Power BoardsEdit

On the 2011 system, there is a board which has the regulator, fuses, and connectors for all of the power, and the turn-off switch.

This board is the most frequent to fail, as it is constantly having things plugged in and removed.


To design and build the power board took 10 people hours.


We have 7.2V NiMH batteries (1500mAh, 1800mAh, 3600mAh). They all charge at the 4A setting on our battery quick-charger.

We also have 3 7.4V 5400mAh LiPo batteries. They have a maximum charge rate of 5.4A and must be charged on the LiPo charge setting or run the risk of fire and explosion.


We have an old battery quick-charger.

We have decided to get the Intelligent Battery Manager 606-D by G.T.Power Re. The digital battery charger can charge NiMH as well as a number of types of lithium batteries. It will run off of AC or DC power. The charge rate can be set between 0.1 and 6A. Care must be taken to charge batteries on the correct setting. If unsure about how to operate the charger cunsult the manual. Improper charging could destroy batteries or cause fire.

SizingEdit See this page; batteries must be sized for both maximum and average discharge current.


Regulators change the voltage level. Presently we use 1A linear regulators (LM7805), with 2 filter capacitors, and a 1A fuse on each regulator circuit.

Regulates the voltages so that components aren't fried by too high or too low a voltage.

7805 - 5V {C}7812 - 12V (dont think we need this?) {C}7833 - 3.3V

Data-sheet here: (insert link)

These are all 1A regulators. good basic reference about selecting voltage regulators


We need to heatsink our regulators, depending on how much power they are dissipating and their thermal resistance (see the LM7805 data sheets). This is important, and needs to be done before the boat is water-tested.

Google "heatsink selection", there's some good info.

Wiring and FusesEdit

Wire, connectors, and fuses must be sized to current.

Fuses must be sized to protect wiring, batteries, and circuitry. Fuses we use are fast-blow.

In the past we've used Dean's Ultra connectors, rated to 10A or something high, for our batteries, theres a guide to soldering them here and it's also on dropbox.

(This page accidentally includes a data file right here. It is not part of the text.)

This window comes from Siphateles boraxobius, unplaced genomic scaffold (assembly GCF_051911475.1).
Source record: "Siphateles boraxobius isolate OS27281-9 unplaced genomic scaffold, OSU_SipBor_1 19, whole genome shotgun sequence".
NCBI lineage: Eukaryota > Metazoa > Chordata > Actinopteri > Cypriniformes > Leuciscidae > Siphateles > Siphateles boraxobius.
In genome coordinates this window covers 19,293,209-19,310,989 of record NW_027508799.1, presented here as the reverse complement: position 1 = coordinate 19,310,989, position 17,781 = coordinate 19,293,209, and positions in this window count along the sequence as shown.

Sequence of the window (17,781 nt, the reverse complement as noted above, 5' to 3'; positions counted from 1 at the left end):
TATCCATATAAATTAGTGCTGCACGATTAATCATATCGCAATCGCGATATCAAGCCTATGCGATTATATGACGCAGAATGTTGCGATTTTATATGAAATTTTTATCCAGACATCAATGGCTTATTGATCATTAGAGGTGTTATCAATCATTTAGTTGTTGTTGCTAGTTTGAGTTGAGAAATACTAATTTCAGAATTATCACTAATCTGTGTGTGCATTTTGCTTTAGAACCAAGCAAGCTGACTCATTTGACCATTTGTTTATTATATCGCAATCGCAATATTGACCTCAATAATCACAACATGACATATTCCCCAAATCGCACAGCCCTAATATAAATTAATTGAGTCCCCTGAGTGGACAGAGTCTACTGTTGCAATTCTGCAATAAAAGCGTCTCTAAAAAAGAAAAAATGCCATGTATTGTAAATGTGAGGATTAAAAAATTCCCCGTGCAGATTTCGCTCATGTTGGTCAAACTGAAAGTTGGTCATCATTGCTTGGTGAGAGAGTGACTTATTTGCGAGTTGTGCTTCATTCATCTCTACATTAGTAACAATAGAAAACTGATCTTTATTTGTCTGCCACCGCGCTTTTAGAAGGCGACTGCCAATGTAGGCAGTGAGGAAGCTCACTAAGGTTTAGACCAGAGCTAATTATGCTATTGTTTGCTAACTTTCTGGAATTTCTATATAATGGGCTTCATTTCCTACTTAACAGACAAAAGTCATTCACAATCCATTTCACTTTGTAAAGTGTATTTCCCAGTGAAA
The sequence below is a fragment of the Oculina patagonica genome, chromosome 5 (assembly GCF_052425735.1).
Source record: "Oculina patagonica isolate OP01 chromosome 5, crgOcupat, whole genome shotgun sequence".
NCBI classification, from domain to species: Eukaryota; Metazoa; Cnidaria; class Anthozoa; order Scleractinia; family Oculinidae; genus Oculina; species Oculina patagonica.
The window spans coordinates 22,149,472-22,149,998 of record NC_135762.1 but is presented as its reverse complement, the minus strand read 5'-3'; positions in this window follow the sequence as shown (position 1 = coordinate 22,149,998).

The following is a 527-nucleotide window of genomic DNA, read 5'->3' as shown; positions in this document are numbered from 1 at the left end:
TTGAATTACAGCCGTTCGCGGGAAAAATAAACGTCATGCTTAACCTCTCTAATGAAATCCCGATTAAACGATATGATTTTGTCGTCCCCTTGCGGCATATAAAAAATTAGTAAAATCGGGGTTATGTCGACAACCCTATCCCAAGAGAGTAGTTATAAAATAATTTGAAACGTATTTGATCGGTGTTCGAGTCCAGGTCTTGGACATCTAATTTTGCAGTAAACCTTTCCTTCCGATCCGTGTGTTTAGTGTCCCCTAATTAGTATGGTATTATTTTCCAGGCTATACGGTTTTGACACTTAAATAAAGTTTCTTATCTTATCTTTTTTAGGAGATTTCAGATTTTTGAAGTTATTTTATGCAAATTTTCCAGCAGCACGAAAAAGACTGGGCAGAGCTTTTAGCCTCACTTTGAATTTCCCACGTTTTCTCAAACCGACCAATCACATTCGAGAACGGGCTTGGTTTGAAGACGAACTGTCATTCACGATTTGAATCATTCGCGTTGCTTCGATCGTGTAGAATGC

Power Systems on GaelForceEdit

Arduino can supply 40mA maximum.

Questions marks mean that I made it up quickly, and someone needs to actually look up the numbers.

  • Arduino 5V (200 mA)
  • RC Receiver 5V (200 mA?)
  • Compass 5V (50mA,15 in sample mode)
  • Pololo 5V (500mA?) and 12V (50mA?)
  • Multiplexer 5V (10mA?)
  • RS232 to TTL 5V (1mA)
  • Wind sensor 12V 150mA?); 1A fast-blow fuse required
  • Smartwinch 3.8->9V (18A stall current)
  • Rudder servo 5V (4A stall current?)

Power Systems on GaelForce IIEdit

As of June 2011, the current power system for GaelForce II is as follows:

  • Arduino 5V (200 mA)
  • Compass 5V (50mA,15 in sample mode)
  • Pololo 5V (500mA?) and 12V (50mA?), 5V is currently unused and draws no power.
  • RS232 to TTL 5V (1mA)
  • Wind sensor 12V (150mA?); 1A fast-blow fuse required
  • Smartwinch 3.8->9V (18A stall current, 23mA idle, 650mA no load current)
  • Jib Servo 4.8 -5V(1800mA stall current, 285mA at no load)
  • Rudder servo 4.8 -6V (180mA at no load)

Total curernt draw : 415mA for sensors/ electronics , between 100mA idle, around 1.5A no load on motors

8A with all motors at max.

Research for 4m PowerEdit

This stuff is complicated: we ideally want something off the shelf? this seems like way too much detail.

Will design systems for $$:

"designing battery management systems":


Power monitoring to detect low voltage is important

There's a chip we have on hand to shut down things at certain voltages (MAX696EPE+-ND)

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